For a very nice, small and light weight single blade pocket knife, check out the Bear Grylls Compact Scout Knife.

And if you’d like a classic, high quality, three blade and super small pocket knife similar to the one your Grandpappy used when he was your age… check out the Schrade, Old Timer, Junior pocket knife.

Okay, we’ve just taken a look at the Gerber Bear Grylls Pocket Tool.

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20 Responses to “Bear Grylls Pocket Tool Review – vs – My Swiss Army Knife”

  • There is clearly a bundle to know about this. I feel you made certain nice points in features also.

  • Surprise! You definitely covered this subject well. Are there other choices that i am going to need to examine out?

    • Carin

      David says thanks – there are literally hundreds of choices – these are just two we featured for this post. Have fun!

  • Scott

    Would a Swiss army tinker be good for a 13 year old

    • Carin

      David and I both say: If the 13-year old’s parents think it’s a good knife for a 13-year old, then it’s a good knife for the 13-year-old!

  • Victor

    Hi David I have got the bear grylls knife and so far I love it I use it for everything but killing and that bad stuff. but I love your review’s they are awesome. Keep doing what your doing

  • Mark G. M.C.S.A.R.

    I personally carry the “Tinker” EVERY DAY OF MY LIFE! I have had a few over the many years I have carried a knife and wont be with out one. If I dropped it in the lake today, I would stop and buy a new one on the way home! The only thing I would change on mine is maybe a thin strip of grippy rubberized material on the handle. Mine has slipped out of loose pockets a time or two. Lost one laying insulation in an attic. Got my new one on the way home! Cant be beat for the price and features. If you have it, you will use it! Its a tool, not for show or a collector knife.
    Good review of BG stuff. Keep calling it like you see it.
    Thank you!

    • Karl

      I have to agree with Mark on the Tinker. I also carry mine everywhere and I use it all the time; I feel naked without it. I haven’t used the Bear Grylls tool but I suspect that the Tinker is unbeatable in its category.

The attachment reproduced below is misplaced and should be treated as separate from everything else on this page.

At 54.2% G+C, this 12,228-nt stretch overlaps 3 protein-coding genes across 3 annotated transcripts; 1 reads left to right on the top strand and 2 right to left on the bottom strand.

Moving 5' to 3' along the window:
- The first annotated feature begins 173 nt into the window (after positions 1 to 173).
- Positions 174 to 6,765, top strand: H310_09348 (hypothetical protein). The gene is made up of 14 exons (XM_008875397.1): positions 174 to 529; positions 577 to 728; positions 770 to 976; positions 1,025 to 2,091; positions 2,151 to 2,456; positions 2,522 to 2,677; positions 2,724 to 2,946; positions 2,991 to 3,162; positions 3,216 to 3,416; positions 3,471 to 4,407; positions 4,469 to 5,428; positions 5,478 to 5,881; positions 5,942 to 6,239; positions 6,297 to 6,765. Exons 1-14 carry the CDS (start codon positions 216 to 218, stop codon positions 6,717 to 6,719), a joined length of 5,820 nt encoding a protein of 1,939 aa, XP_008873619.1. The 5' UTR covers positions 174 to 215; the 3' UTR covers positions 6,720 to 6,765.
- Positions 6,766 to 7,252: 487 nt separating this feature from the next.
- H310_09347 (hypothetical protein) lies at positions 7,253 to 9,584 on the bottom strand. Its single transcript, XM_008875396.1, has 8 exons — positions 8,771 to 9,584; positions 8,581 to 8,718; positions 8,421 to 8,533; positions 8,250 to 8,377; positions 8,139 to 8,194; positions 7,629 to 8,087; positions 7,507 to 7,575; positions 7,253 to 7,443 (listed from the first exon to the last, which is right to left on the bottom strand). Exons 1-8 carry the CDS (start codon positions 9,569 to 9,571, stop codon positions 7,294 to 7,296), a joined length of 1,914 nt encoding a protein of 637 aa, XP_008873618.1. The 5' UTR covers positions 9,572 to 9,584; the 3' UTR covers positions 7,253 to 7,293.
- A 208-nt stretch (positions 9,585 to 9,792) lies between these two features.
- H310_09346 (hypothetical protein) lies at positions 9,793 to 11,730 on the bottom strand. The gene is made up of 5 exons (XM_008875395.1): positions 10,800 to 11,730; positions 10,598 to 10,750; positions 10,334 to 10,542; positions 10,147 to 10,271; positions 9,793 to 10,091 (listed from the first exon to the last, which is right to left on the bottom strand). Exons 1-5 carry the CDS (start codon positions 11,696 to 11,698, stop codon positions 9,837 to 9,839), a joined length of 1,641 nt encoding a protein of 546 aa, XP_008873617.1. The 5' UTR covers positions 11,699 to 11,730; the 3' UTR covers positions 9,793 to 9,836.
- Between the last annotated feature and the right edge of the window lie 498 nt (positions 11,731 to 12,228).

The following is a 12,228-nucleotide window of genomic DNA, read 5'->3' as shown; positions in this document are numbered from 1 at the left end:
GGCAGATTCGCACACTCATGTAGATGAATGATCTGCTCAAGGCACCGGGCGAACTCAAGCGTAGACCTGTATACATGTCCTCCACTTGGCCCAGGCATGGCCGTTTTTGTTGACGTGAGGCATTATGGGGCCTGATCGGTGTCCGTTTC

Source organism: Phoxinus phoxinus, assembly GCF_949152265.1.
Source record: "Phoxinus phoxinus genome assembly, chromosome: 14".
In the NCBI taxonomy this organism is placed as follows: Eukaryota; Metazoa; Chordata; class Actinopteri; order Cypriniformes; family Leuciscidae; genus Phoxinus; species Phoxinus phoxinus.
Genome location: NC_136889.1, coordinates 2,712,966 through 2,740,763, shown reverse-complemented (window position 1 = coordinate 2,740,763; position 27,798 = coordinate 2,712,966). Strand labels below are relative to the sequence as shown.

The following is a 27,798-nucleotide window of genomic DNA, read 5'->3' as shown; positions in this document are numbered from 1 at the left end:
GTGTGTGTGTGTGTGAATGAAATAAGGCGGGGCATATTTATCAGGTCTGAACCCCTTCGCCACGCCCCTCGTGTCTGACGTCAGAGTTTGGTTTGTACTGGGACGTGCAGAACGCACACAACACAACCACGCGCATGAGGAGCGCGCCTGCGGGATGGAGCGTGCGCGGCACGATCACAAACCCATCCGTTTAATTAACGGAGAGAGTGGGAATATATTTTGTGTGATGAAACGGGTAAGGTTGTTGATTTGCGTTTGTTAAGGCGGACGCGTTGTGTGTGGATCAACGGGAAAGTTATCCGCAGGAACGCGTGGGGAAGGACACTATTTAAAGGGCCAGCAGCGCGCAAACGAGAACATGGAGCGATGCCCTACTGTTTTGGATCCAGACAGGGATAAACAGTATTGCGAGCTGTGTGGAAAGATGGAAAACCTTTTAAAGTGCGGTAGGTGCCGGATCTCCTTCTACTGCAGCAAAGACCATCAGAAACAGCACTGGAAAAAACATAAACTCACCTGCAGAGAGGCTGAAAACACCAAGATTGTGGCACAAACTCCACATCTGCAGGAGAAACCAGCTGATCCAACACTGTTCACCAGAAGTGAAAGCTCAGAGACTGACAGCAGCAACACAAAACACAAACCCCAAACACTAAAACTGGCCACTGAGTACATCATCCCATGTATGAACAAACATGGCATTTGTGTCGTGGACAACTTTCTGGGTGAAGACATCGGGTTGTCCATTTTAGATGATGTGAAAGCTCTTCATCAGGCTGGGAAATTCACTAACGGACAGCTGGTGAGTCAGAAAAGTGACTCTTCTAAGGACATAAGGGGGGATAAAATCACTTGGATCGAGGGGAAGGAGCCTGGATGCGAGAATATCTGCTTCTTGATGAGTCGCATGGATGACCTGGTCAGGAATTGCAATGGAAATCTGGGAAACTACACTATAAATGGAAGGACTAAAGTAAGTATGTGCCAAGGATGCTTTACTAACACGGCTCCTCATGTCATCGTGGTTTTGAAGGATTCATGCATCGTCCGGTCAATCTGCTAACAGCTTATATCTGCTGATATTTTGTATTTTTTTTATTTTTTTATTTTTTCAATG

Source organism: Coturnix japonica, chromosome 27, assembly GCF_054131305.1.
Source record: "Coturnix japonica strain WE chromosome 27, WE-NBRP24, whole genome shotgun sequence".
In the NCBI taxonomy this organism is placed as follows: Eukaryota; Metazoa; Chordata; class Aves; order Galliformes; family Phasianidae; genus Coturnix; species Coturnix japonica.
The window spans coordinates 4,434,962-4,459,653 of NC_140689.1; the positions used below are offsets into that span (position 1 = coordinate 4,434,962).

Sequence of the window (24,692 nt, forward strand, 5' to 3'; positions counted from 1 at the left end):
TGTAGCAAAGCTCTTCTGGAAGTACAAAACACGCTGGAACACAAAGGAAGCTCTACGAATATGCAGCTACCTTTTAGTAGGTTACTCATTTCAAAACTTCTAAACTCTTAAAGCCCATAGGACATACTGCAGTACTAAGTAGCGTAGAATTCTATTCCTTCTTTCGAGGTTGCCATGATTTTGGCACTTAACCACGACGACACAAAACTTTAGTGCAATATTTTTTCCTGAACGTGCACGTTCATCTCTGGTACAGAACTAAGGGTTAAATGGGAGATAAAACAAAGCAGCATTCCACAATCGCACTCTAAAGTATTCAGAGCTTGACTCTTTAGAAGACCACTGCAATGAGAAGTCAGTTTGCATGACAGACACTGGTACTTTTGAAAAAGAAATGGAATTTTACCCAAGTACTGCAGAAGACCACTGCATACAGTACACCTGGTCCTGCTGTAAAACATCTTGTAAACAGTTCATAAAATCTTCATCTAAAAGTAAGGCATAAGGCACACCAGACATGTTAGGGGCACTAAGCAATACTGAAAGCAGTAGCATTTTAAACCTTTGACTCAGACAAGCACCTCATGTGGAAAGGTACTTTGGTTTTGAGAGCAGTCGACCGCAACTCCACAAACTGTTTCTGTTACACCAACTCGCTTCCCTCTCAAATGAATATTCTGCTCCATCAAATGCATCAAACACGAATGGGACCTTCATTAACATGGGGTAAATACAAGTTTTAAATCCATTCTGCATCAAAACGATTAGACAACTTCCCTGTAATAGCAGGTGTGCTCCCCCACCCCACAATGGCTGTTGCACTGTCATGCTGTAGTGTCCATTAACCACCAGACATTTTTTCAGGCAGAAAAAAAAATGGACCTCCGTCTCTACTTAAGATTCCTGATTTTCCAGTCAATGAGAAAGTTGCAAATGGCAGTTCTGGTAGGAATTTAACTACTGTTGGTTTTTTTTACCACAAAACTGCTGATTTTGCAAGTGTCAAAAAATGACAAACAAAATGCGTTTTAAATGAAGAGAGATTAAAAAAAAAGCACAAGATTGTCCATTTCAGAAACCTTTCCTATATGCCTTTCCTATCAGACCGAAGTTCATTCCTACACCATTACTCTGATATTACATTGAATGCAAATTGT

• Jack

    Are you going to do more VS reviews? If you are you should do the Geber LMF II VS Bear Grylls ultimate pro knife.

  • Lawrence Foster

    Great article, well thought out.
    Gerber of Portland Oregon made fine products. Gerber/Fiskar of China, not so much.

    I carry the Super Tinker because I use the scissors more than the blade.

  • mike

    Be e-n better if it’s came. With a fishing. Hook.(if possible. A line.?)
    As a survival est i think of the worst and hope for the best.

  • Rick

    David,
    Nice review. IMO one feature of the Swiss Army knife that appeals to me are the tweezers believe it or not. They are flat at the tip and great for removing ticks etc. in the field or, at home with the kids.

  • Carol R.

    I’m surprised you didnt mention the Leatherman CS and PS tools ! the CS has a pen knife, Scissors, bottle opener, toothpick and tweezers…the PS has Pliers and smaller scissors and is TSA compliant. The CS is my favorite and is part of what I call a “suburban survival kit” keychain.

  • Vikrant Banerjee

    Which SAK is best? 7 or 12 or more tools?

    • Carin

      I can guess David would say that it all depends on the tools you would personally use and find purposeful. What’s best for one person wouldn’t necessarily be another’s best choice. Have fun deciding!

  • John Z.

    Had one for awhile; the thickness and lack of a can opener was a deal breaker.

  • devansh

    i think you hould do a VS video on the Gerber bear grylls pocket knife and the victorinox cadet

  • survivalistexprt

    swiss army army knife

  • Vikrant Banerjee

    David I like your vs reviews very well. Can you please do a favour for me? Please post a vs review of the Bear Grylls Card Tool and a Swiss Card. I have a very interest to compare the specifications in vs mode.
    Thanks.

  • Rikth

    I think the Victorinox Spartan would be a much better comparison for The Gerber BG pocket tool.